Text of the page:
Scout Tafoya | May 10, 2019 | 0
Capitalist Realism at CPH:DOX
Marked by multiple tales of economic turmoil, this year’s CPH:DOX provided fuel for reflection on the various manifestations of capitalist crisis happening across the globe. It’s now commonly accepted that the world changed in 2008 following the financial crash, but the belief that neoliberal capitalism is the only feasible option remains deeply embedded in the collective unconscious. It’s what British writer, critic, and cultural theorist Mark Fisher described as “capitalist realism,” “the widespread sense that not only is capitalism the only viable political and economic system, but also that it is now impossible even to imagine a coherent alternative to it.” This year, CPH:DOX demonstrated a desire to seek alternatives to the existing model, showcasing a series of works that aimed to disrupt expected forms of filmmaking and alter how we perceive our surroundings. It was an approach perhaps best observed in this year’s DOX:AWARD winner, Säsong (2019), by Swedish artist and director John Skoog.
A hybrid film about the cosmic interconnectedness of all things, and a living document of life in rural Sweden, Säsong is a film deeply rooted in its surroundings. Shot in Skoog’s hometown of Kvidinge, a village in northern Scania County, the film follows “Sent på Jorden” (2011), “Förår” (2013), and “Reduit” (2014) — a trilogy of conceptual shorts that explored the economic exploitation of the natural world. Lacking any form of cohesive narrative, Säsong begins with an anecdote about two stray cows that have abandoned their herd and retreated to the forest before moving on to a group of Polish workers traveling to Kvidinge by ferry for seasonal work. From here, the film expands into a broad study of this anomalous territory, where hierarchies and rigid power structures are rendered obsolete by a shared work ethos and neighborly support system.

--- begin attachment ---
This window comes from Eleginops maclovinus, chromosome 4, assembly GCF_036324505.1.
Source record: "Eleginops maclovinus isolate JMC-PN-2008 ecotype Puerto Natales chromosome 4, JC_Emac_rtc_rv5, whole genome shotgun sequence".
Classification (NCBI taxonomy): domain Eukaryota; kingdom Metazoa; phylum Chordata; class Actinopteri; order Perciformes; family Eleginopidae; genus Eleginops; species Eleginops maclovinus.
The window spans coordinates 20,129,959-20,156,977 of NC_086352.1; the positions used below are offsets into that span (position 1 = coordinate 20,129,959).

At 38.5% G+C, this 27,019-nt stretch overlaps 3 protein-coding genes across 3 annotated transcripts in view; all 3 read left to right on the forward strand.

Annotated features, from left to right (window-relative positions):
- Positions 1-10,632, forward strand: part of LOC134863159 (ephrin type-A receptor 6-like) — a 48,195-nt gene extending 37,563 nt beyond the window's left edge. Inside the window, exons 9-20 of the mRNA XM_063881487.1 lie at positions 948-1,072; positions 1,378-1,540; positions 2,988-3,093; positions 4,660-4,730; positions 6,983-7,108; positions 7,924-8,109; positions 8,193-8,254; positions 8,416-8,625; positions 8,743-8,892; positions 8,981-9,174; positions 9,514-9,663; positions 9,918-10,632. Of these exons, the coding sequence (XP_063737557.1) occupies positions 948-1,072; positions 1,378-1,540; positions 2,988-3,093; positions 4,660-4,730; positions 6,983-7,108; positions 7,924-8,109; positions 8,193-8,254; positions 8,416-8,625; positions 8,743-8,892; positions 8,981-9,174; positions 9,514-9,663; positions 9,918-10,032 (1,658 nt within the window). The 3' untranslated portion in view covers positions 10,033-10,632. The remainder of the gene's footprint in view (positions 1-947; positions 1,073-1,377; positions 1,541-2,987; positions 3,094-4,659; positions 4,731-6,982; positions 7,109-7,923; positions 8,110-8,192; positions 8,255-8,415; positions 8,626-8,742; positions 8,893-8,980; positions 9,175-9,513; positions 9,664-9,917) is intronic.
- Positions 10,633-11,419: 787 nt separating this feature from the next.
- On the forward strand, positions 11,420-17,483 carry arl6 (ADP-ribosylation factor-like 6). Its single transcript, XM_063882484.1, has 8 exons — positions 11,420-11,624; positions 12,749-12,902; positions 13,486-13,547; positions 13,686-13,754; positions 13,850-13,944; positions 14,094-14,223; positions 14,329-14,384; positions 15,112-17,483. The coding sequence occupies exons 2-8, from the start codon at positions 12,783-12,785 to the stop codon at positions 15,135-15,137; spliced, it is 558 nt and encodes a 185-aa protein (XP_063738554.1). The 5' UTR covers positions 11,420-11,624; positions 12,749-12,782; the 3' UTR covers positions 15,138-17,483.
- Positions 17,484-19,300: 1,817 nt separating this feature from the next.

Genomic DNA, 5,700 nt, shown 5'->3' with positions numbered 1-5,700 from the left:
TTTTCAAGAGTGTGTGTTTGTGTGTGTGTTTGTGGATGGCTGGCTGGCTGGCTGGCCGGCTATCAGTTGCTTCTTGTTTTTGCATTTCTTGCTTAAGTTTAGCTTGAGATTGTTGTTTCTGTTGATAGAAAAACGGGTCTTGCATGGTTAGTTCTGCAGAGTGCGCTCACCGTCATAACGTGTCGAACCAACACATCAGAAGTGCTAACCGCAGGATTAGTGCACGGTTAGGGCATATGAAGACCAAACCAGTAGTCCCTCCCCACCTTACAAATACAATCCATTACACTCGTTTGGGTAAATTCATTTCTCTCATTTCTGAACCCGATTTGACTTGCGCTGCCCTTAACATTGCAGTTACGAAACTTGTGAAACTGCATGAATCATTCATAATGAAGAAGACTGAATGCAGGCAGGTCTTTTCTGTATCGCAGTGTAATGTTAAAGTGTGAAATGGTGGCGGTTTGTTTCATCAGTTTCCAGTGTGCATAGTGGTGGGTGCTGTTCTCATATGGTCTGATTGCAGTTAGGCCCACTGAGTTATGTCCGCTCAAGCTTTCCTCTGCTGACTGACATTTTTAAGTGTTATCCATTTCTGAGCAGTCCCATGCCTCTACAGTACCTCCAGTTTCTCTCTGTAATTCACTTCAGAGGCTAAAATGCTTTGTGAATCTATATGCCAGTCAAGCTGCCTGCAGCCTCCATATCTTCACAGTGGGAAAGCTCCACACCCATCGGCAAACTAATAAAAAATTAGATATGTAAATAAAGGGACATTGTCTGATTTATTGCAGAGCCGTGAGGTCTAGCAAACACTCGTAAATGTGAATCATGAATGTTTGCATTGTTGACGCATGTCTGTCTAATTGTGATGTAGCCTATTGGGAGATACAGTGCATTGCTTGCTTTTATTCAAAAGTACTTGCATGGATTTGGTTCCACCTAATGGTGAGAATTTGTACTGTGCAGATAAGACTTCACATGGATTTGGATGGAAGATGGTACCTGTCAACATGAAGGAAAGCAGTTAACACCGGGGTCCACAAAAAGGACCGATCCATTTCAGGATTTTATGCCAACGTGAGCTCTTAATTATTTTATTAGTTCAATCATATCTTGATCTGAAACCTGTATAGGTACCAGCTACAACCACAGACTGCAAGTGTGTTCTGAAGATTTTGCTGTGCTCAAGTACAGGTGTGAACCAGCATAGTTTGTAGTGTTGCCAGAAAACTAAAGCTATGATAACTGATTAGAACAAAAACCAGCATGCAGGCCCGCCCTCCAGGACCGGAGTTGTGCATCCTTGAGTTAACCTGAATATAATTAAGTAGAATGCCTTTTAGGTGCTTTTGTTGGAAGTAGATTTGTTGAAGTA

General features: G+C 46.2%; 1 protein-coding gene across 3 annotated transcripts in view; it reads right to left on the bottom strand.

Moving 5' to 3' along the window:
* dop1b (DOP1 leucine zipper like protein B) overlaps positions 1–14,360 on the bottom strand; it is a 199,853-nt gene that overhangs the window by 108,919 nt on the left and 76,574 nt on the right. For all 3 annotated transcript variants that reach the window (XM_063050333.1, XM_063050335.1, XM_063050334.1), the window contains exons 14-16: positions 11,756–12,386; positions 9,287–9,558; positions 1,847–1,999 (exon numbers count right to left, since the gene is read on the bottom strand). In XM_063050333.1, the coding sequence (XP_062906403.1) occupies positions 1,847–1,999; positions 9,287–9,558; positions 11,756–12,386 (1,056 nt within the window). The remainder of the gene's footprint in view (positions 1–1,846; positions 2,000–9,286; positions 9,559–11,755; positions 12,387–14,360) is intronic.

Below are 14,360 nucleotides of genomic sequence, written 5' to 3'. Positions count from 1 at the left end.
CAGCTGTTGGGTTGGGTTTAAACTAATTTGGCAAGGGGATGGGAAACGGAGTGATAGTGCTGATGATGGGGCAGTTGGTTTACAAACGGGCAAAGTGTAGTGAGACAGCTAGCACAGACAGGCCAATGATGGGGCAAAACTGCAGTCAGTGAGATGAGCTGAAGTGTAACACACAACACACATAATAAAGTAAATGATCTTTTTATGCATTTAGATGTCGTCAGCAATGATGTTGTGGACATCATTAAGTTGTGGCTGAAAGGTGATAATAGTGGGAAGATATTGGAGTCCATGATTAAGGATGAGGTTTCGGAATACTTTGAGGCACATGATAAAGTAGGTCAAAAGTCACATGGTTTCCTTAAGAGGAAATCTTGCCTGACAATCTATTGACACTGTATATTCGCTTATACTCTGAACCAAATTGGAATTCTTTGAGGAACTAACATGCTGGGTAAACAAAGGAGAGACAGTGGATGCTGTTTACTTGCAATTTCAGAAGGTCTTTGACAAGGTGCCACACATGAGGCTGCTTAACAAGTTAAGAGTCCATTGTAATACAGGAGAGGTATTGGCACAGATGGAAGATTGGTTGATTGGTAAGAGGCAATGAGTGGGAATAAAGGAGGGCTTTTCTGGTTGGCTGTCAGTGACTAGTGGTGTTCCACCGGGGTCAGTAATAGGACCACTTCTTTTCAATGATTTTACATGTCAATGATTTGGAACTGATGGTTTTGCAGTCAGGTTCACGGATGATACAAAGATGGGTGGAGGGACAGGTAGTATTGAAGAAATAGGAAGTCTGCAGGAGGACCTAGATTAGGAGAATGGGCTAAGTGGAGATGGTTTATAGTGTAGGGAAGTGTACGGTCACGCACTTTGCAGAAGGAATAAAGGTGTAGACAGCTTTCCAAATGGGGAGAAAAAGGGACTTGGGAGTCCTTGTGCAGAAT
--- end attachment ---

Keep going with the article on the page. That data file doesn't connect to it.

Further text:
Säsong translates as “season,” but the film’s English title, “Ridge,” suggests that Skoog’s protagonists live on the periphery of society, with the director using a combination of professional actors, family members, and friends to create a disorientating portrait of a society that shifts and changes with the seasons. Situated somewhere between video installation, ethnographic documentary, and abstract art piece, Skoog observes his subjects almost exclusively at twilight. Farmers celebrate the harvest, children play agricultural computer games, and young men drink to excess in the surrounding woodland, each vividly conveying the animalism and innocence at the heart of this rural region alongside the destructive nature of the human condition. Skoog’s playful, anarchic spirit and taste for the absurd only adds to the film’s mystical atmosphere, suggesting there’s more to these images than meets the eye. An attempt at examining a location for its narrative ability, Säsong feels like something akin to cinematic cartography, mapping this mysterious landscape over the course of one summer as the lives of tourists, seasonal workers, and residents become irrevocably entwined with the natural world.